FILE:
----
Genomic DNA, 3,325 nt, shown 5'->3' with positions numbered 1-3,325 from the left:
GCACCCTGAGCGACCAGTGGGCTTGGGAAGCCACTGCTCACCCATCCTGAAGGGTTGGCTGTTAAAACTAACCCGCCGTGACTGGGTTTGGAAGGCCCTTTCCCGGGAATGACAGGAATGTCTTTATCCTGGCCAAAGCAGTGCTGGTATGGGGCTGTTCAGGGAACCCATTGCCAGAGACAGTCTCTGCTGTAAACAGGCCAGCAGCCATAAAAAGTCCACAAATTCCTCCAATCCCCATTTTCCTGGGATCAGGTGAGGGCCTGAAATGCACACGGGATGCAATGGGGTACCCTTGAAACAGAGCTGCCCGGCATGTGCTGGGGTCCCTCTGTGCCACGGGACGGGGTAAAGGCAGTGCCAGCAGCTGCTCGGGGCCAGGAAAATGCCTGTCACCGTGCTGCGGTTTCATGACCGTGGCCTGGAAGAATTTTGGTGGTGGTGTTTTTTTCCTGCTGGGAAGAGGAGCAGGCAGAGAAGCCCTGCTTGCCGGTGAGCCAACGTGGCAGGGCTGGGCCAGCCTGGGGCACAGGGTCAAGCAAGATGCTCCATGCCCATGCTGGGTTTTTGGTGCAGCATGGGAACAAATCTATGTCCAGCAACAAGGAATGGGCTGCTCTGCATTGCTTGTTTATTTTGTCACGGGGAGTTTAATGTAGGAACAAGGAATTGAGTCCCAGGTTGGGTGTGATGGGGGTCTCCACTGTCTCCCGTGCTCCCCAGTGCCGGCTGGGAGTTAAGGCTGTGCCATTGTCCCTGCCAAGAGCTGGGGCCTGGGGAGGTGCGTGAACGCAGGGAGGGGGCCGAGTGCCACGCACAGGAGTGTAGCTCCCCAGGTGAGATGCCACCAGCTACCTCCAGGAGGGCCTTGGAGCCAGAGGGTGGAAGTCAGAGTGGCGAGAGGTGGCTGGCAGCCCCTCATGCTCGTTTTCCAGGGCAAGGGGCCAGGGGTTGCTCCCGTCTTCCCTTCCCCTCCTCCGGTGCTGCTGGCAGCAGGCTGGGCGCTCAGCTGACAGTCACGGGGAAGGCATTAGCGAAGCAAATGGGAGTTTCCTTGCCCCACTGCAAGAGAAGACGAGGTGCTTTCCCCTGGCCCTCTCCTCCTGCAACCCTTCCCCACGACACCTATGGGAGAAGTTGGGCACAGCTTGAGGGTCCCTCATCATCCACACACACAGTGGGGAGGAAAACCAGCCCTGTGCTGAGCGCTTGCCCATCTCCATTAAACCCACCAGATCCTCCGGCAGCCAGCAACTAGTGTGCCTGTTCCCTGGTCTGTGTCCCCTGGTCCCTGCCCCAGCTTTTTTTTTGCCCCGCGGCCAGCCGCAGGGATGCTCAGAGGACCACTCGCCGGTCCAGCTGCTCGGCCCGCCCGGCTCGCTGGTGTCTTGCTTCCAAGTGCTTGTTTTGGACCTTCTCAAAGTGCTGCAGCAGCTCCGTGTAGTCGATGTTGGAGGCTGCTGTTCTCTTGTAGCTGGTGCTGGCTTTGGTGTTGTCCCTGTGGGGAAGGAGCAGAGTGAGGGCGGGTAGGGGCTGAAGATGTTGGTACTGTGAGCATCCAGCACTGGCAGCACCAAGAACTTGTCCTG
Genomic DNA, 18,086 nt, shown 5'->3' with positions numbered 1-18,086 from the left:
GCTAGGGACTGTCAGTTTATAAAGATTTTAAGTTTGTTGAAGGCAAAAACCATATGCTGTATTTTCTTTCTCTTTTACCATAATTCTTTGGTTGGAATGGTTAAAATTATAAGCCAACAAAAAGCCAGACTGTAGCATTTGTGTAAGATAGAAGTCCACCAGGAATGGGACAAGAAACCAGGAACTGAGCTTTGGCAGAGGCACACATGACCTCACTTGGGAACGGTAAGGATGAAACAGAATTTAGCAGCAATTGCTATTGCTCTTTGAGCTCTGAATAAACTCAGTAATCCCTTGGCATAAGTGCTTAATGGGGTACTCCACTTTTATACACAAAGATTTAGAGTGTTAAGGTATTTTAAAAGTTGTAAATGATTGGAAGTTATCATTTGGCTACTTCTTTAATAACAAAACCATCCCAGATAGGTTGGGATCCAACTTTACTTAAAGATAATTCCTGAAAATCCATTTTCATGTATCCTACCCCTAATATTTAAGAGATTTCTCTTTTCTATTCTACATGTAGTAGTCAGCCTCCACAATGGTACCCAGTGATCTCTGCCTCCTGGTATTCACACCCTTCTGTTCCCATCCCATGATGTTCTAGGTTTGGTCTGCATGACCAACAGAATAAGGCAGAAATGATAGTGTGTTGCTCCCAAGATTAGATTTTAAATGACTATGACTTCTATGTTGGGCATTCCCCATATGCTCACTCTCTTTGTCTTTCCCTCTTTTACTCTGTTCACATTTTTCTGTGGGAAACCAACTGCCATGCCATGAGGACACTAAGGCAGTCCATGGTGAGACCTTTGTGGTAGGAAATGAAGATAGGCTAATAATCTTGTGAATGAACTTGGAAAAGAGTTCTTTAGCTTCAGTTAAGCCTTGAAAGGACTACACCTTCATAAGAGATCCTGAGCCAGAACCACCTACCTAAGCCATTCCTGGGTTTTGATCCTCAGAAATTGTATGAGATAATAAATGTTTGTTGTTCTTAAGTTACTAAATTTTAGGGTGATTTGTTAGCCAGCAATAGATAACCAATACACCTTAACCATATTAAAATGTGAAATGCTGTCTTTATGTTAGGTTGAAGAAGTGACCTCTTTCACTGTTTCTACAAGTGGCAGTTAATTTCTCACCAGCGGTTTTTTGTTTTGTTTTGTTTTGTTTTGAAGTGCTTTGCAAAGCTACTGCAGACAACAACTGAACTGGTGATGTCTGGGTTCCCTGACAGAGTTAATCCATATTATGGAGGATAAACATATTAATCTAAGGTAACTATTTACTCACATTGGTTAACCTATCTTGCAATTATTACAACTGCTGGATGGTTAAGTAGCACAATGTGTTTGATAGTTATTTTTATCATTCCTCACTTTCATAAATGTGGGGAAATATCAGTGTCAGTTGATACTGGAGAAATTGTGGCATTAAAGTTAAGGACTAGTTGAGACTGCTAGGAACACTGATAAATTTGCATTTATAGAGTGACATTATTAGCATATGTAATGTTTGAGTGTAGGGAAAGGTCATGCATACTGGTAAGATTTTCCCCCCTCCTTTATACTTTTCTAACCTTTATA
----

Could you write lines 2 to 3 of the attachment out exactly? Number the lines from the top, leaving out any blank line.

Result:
GCACCCTGAGCGACCAGTGGGCTTGGGAAGCCACTGCTCACCCATCCTGAAGGGTTGGCTGTTAAAACTAACCCGCCGTGACTGGGTTTGGAAGGCCCTTTCCCGGGAATGACAGGAATGTCTTTATCCTGGCCAAAGCAGTGCTGGTATGGGGCTGTTCAGGGAACCCATTGCCAGAGACAGTCTCTGCTGTAAACAGGCCAGCAGCCATAAAAAGTCCACAAATTCCTCCAATCCCCATTTTCCTGGGATCAGGTGAGGGCCTGAAATGCACACGGGATGCAATGGGGTACCCTTGAAACAGAGCTGCCCGGCATGTGCTGGGGTCCCTCTGTGCCACGGGACGGGGTAAAGGCAGTGCCAGCAGCTGCTCGGGGCCAGGAAAATGCCTGTCACCGTGCTGCGGTTTCATGACCGTGGCCTGGAAGAATTTTGGTGGTGGTGTTTTTTTCCTGCTGGGAAGAGGAGCAGGCAGAGAAGCCCTGCTTGCCGGTGAGCCAACGTGGCAGGGCTGGGCCAGCCTGGGGCACAGGGTCAAGCAAGATGCTCCATGCCCATGCTGGGTTTTTGGTGCAGCATGGGAACAAATCTATGTCCAGCAACAAGGAATGGGCTGCTCTGCATTGCTTGTTTATTTTGTCACGGGGAGTTTAATGTAGGAACAAGGAATTGAGTCCCAGGTTGGGTGTGATGGGGGTCTCCACTGTCTCCCGTGCTCCCCAGTGCCGGCTGGGAGTTAAGGCTGTGCCATTGTCCCTGCCAAGAGCTGGGGCCTGGGGAGGTGCGTGAACGCAGGGAGGGGGCCGAGTGCCACGCACAGGAGTGTAGCTCCCCAGGTGAGATGCCACCAGCTACCTCCAGGAGGGCCTTGGAGCCAGAGGGTGGAAGTCAGAGTGGCGAGAGGTGGCTGGCAGCCCCTCATGCTCGTTTTCCAGGGCAAGGGGCCAGGGGTTGCTCCCGTCTTCCCTTCCCCTCCTCCGGTGCTGCTGGCAGCAGGCTGGGCGCTCAGCTGACAGTCACGGGGAAGGCATTAGCGAAGCAAATGGGAGTTTCCTTGCCCCACTGCAAGAGAAGACGAGGTGCTTTCCCCTGGCCCTCTCCTCCTGCAACCCTTCCCCACGACACCTATGGGAGAAGTTGGGCACAGCTTGAGGGTCCCTCATCATCCACACACACAGTGGGGAGGAAAACCAGCCCTGTGCTGAGCGCTTGCCCATCTCCATTAAACCCACCAGATCCTCCGGCAGCCAGCAACTAGTGTGCCTGTTCCCTGGTCTGTGTCCCCTGGTCCCTGCCCCAGCTTTTTTTTTGCCCCGCGGCCAGCCGCAGGGATGCTCAGAGGACCACTCGCCGGTCCAGCTGCTCGGCCCGCCCGGCTCGCTGGTGTCTTGCTTCCAAGTGCTTGTTTTGGACCTTCTCAAAGTGCTGCAGCAGCTCCGTGTAGTCGATGTTGGAGGCTGCTGTTCTCTTGTAGCTGGTGCTGGCTTTGGTGTTGTCCCTGTGGGGAAGGAGCAGAGTGAGGGCGGGTAGGGGCTGAAGATGTTGGTACTGTGAGCATCCAGCACTGGCAGCACCAAGAACTTGTCCTG
Genomic DNA, 18,086 nt, shown 5'->3' with positions numbered 1-18,086 from the left: